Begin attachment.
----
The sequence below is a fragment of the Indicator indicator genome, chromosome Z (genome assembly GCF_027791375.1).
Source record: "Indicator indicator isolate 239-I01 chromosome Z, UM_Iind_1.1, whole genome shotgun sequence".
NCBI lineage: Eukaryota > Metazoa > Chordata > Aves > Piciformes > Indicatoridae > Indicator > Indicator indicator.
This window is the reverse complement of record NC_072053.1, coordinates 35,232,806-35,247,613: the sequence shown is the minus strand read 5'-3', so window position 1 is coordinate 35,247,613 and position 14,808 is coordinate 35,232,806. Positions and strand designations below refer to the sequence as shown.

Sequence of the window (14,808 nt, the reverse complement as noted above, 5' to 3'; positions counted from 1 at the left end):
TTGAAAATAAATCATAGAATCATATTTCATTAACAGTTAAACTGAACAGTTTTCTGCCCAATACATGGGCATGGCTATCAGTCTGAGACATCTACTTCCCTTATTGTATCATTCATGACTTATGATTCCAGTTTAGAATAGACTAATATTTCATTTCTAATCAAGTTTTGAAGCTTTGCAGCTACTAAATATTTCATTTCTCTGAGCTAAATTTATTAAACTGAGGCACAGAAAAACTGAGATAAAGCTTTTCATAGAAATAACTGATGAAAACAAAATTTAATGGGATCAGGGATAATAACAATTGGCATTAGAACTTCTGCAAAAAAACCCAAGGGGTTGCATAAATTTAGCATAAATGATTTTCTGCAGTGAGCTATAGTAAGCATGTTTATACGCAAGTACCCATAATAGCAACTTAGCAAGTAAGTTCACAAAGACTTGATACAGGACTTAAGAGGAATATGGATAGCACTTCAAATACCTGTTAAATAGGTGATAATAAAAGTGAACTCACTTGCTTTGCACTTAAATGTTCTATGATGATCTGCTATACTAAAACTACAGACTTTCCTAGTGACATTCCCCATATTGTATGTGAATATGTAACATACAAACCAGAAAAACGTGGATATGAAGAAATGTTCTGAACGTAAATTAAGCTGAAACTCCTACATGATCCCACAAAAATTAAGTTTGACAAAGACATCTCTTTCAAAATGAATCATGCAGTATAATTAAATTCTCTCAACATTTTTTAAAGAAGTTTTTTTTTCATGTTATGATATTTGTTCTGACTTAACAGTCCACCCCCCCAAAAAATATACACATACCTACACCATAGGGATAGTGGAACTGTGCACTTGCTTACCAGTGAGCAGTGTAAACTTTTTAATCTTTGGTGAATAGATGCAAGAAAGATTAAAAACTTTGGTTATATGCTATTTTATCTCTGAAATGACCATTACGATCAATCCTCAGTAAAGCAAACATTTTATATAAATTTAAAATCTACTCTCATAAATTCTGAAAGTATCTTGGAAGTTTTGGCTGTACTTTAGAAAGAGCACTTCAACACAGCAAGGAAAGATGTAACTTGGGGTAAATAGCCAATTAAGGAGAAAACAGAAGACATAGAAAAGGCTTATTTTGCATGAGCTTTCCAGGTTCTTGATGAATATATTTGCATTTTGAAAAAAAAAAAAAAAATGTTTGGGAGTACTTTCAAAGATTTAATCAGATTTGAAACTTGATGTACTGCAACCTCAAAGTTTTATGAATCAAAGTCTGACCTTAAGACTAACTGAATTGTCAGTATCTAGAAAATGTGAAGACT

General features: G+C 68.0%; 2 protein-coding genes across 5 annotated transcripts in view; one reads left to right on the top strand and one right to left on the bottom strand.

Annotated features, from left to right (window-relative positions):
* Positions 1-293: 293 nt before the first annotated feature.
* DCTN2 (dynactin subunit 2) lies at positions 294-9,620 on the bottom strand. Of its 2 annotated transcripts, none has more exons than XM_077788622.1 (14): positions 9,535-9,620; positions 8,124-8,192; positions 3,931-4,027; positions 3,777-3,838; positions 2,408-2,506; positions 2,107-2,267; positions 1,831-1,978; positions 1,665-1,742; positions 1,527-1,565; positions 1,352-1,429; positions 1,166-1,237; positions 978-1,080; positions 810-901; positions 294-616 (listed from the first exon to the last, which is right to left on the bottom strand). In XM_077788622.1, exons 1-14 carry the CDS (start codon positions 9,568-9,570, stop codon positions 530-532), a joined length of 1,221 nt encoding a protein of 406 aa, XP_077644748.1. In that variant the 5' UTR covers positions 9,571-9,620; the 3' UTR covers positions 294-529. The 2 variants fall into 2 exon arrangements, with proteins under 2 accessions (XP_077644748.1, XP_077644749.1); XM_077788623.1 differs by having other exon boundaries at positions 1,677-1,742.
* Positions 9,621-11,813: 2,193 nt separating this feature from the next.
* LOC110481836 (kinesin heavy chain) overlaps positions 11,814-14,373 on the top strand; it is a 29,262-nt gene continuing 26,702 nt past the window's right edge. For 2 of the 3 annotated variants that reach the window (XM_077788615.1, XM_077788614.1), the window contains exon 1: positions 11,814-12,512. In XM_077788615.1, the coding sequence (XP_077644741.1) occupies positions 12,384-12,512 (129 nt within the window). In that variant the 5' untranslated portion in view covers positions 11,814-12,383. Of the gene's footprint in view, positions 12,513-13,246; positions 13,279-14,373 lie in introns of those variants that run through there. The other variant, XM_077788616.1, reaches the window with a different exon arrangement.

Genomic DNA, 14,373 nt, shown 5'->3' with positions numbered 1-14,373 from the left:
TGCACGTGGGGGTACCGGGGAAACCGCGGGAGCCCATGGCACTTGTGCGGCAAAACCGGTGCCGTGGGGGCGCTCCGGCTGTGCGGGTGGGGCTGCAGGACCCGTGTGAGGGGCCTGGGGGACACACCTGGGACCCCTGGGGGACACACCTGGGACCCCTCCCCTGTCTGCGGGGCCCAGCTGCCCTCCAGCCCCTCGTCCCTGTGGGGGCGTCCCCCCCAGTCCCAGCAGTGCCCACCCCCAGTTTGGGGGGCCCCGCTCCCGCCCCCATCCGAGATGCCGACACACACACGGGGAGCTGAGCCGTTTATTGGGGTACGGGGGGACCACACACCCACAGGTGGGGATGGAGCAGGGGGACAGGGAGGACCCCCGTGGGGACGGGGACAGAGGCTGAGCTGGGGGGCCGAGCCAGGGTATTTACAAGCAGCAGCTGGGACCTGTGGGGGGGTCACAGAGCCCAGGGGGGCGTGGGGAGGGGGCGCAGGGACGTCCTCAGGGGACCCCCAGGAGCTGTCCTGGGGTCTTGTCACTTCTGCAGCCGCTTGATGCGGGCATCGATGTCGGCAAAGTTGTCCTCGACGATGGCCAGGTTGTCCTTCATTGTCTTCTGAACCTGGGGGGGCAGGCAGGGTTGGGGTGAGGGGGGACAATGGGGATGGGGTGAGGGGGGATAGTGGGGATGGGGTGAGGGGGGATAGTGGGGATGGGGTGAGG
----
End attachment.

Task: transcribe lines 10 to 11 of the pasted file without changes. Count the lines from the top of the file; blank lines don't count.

* DCTN2 (dynactin subunit 2) lies at positions 294-9,620 on the bottom strand. Of its 2 annotated transcripts, none has more exons than XM_077788622.1 (14): positions 9,535-9,620; positions 8,124-8,192; positions 3,931-4,027; positions 3,777-3,838; positions 2,408-2,506; positions 2,107-2,267; positions 1,831-1,978; positions 1,665-1,742; positions 1,527-1,565; positions 1,352-1,429; positions 1,166-1,237; positions 978-1,080; positions 810-901; positions 294-616 (listed from the first exon to the last, which is right to left on the bottom strand). In XM_077788622.1, exons 1-14 carry the CDS (start codon positions 9,568-9,570, stop codon positions 530-532), a joined length of 1,221 nt encoding a protein of 406 aa, XP_077644748.1. In that variant the 5' UTR covers positions 9,571-9,620; the 3' UTR covers positions 294-529. The 2 variants fall into 2 exon arrangements, with proteins under 2 accessions (XP_077644748.1, XP_077644749.1); XM_077788623.1 differs by having other exon boundaries at positions 1,677-1,742.
* Positions 9,621-11,813: 2,193 nt separating this feature from the next.